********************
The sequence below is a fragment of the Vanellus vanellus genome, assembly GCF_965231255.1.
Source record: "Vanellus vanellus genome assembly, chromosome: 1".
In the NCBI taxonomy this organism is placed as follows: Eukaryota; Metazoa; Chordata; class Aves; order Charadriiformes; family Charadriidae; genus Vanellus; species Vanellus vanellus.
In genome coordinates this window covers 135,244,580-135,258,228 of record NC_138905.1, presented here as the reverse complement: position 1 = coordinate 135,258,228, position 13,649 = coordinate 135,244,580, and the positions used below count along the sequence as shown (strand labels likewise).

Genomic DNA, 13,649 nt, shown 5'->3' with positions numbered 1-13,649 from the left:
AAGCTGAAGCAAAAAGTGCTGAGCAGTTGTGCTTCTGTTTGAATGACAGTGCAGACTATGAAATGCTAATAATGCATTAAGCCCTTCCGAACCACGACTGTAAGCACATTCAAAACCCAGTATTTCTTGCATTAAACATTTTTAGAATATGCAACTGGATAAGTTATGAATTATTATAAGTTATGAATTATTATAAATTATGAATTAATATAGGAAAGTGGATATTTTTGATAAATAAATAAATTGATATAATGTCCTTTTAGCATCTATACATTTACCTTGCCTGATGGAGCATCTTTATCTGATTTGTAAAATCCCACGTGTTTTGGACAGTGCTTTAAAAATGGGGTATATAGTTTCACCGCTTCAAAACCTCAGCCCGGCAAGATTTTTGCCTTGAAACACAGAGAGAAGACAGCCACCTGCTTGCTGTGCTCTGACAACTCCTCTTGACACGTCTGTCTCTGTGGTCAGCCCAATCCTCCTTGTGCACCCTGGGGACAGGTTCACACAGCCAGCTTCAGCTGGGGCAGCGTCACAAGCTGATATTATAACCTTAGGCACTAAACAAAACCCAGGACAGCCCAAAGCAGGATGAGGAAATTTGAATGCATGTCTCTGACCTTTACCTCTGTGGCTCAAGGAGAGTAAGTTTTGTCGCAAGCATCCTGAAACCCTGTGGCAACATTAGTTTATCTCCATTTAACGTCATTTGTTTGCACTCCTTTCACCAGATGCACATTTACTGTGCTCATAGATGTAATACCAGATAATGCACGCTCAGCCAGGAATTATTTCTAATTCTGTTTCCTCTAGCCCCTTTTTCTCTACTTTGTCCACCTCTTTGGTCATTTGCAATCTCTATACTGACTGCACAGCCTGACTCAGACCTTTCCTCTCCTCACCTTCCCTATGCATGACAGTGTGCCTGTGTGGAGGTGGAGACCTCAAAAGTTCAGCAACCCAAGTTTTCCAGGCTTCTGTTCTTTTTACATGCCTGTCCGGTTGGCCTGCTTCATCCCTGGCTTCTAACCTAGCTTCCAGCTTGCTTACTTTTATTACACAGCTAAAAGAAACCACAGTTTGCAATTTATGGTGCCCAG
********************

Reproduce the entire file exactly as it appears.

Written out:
The sequence below is a fragment of the Vanellus vanellus genome, assembly GCF_965231255.1.
Source record: "Vanellus vanellus genome assembly, chromosome: 1".
In the NCBI taxonomy this organism is placed as follows: Eukaryota; Metazoa; Chordata; class Aves; order Charadriiformes; family Charadriidae; genus Vanellus; species Vanellus vanellus.
In genome coordinates this window covers 135,244,580-135,258,228 of record NC_138905.1, presented here as the reverse complement: position 1 = coordinate 135,258,228, position 13,649 = coordinate 135,244,580, and the positions used below count along the sequence as shown (strand labels likewise).

Genomic DNA, 13,649 nt, shown 5'->3' with positions numbered 1-13,649 from the left:
AAGCTGAAGCAAAAAGTGCTGAGCAGTTGTGCTTCTGTTTGAATGACAGTGCAGACTATGAAATGCTAATAATGCATTAAGCCCTTCCGAACCACGACTGTAAGCACATTCAAAACCCAGTATTTCTTGCATTAAACATTTTTAGAATATGCAACTGGATAAGTTATGAATTATTATAAGTTATGAATTATTATAAATTATGAATTAATATAGGAAAGTGGATATTTTTGATAAATAAATAAATTGATATAATGTCCTTTTAGCATCTATACATTTACCTTGCCTGATGGAGCATCTTTATCTGATTTGTAAAATCCCACGTGTTTTGGACAGTGCTTTAAAAATGGGGTATATAGTTTCACCGCTTCAAAACCTCAGCCCGGCAAGATTTTTGCCTTGAAACACAGAGAGAAGACAGCCACCTGCTTGCTGTGCTCTGACAACTCCTCTTGACACGTCTGTCTCTGTGGTCAGCCCAATCCTCCTTGTGCACCCTGGGGACAGGTTCACACAGCCAGCTTCAGCTGGGGCAGCGTCACAAGCTGATATTATAACCTTAGGCACTAAACAAAACCCAGGACAGCCCAAAGCAGGATGAGGAAATTTGAATGCATGTCTCTGACCTTTACCTCTGTGGCTCAAGGAGAGTAAGTTTTGTCGCAAGCATCCTGAAACCCTGTGGCAACATTAGTTTATCTCCATTTAACGTCATTTGTTTGCACTCCTTTCACCAGATGCACATTTACTGTGCTCATAGATGTAATACCAGATAATGCACGCTCAGCCAGGAATTATTTCTAATTCTGTTTCCTCTAGCCCCTTTTTCTCTACTTTGTCCACCTCTTTGGTCATTTGCAATCTCTATACTGACTGCACAGCCTGACTCAGACCTTTCCTCTCCTCACCTTCCCTATGCATGACAGTGTGCCTGTGTGGAGGTGGAGACCTCAAAAGTTCAGCAACCCAAGTTTTCCAGGCTTCTGTTCTTTTTACATGCCTGTCCGGTTGGCCTGCTTCATCCCTGGCTTCTAACCTAGCTTCCAGCTTGCTTACTTTTATTACACAGCTAAAAGAAACCACAGTTTGCAATTTATGGTGCCCAG